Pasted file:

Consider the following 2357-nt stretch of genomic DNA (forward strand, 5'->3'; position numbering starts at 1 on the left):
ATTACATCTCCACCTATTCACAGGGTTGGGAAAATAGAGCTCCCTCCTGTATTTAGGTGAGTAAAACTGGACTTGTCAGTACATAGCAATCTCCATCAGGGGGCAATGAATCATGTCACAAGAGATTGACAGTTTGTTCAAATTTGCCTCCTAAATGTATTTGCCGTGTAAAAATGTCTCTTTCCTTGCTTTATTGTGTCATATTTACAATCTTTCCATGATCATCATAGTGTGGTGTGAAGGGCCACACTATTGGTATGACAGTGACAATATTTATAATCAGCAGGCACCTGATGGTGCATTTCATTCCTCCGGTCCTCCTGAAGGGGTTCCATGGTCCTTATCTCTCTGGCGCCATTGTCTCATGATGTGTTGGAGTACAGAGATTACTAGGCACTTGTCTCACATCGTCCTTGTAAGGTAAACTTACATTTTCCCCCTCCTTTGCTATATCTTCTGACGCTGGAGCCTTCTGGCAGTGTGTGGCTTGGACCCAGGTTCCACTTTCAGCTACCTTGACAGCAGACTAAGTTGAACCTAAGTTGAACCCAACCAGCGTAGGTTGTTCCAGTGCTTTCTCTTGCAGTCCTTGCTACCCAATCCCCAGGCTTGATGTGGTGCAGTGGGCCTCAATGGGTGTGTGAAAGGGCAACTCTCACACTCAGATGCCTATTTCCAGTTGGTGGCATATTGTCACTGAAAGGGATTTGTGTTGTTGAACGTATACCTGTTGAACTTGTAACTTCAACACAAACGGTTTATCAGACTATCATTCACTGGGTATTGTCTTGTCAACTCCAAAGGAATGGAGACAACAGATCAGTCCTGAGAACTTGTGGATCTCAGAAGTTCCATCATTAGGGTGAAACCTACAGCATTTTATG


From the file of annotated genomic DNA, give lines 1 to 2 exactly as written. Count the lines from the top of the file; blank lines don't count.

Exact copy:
Consider the following 2357-nt stretch of genomic DNA (forward strand, 5'->3'; position numbering starts at 1 on the left):
ATTACATCTCCACCTATTCACAGGGTTGGGAAAATAGAGCTCCCTCCTGTATTTAGGTGAGTAAAACTGGACTTGTCAGTACATAGCAATCTCCATCAGGGGGCAATGAATCATGTCACAAGAGATTGACAGTTTGTTCAAATTTGCCTCCTAAATGTATTTGCCGTGTAAAAATGTCTCTTTCCTTGCTTTATTGTGTCATATTTACAATCTTTCCATGATCATCATAGTGTGGTGTGAAGGGCCACACTATTGGTATGACAGTGACAATATTTATAATCAGCAGGCACCTGATGGTGCATTTCATTCCTCCGGTCCTCCTGAAGGGGTTCCATGGTCCTTATCTCTCTGGCGCCATTGTCTCATGATGTGTTGGAGTACAGAGATTACTAGGCACTTGTCTCACATCGTCCTTGTAAGGTAAACTTACATTTTCCCCCTCCTTTGCTATATCTTCTGACGCTGGAGCCTTCTGGCAGTGTGTGGCTTGGACCCAGGTTCCACTTTCAGCTACCTTGACAGCAGACTAAGTTGAACCTAAGTTGAACCCAACCAGCGTAGGTTGTTCCAGTGCTTTCTCTTGCAGTCCTTGCTACCCAATCCCCAGGCTTGATGTGGTGCAGTGGGCCTCAATGGGTGTGTGAAAGGGCAACTCTCACACTCAGATGCCTATTTCCAGTTGGTGGCATATTGTCACTGAAAGGGATTTGTGTTGTTGAACGTATACCTGTTGAACTTGTAACTTCAACACAAACGGTTTATCAGACTATCATTCACTGGGTATTGTCTTGTCAACTCCAAAGGAATGGAGACAACAGATCAGTCCTGAGAACTTGTGGATCTCAGAAGTTCCATCATTAGGGTGAAACCTACAGCATTTTATG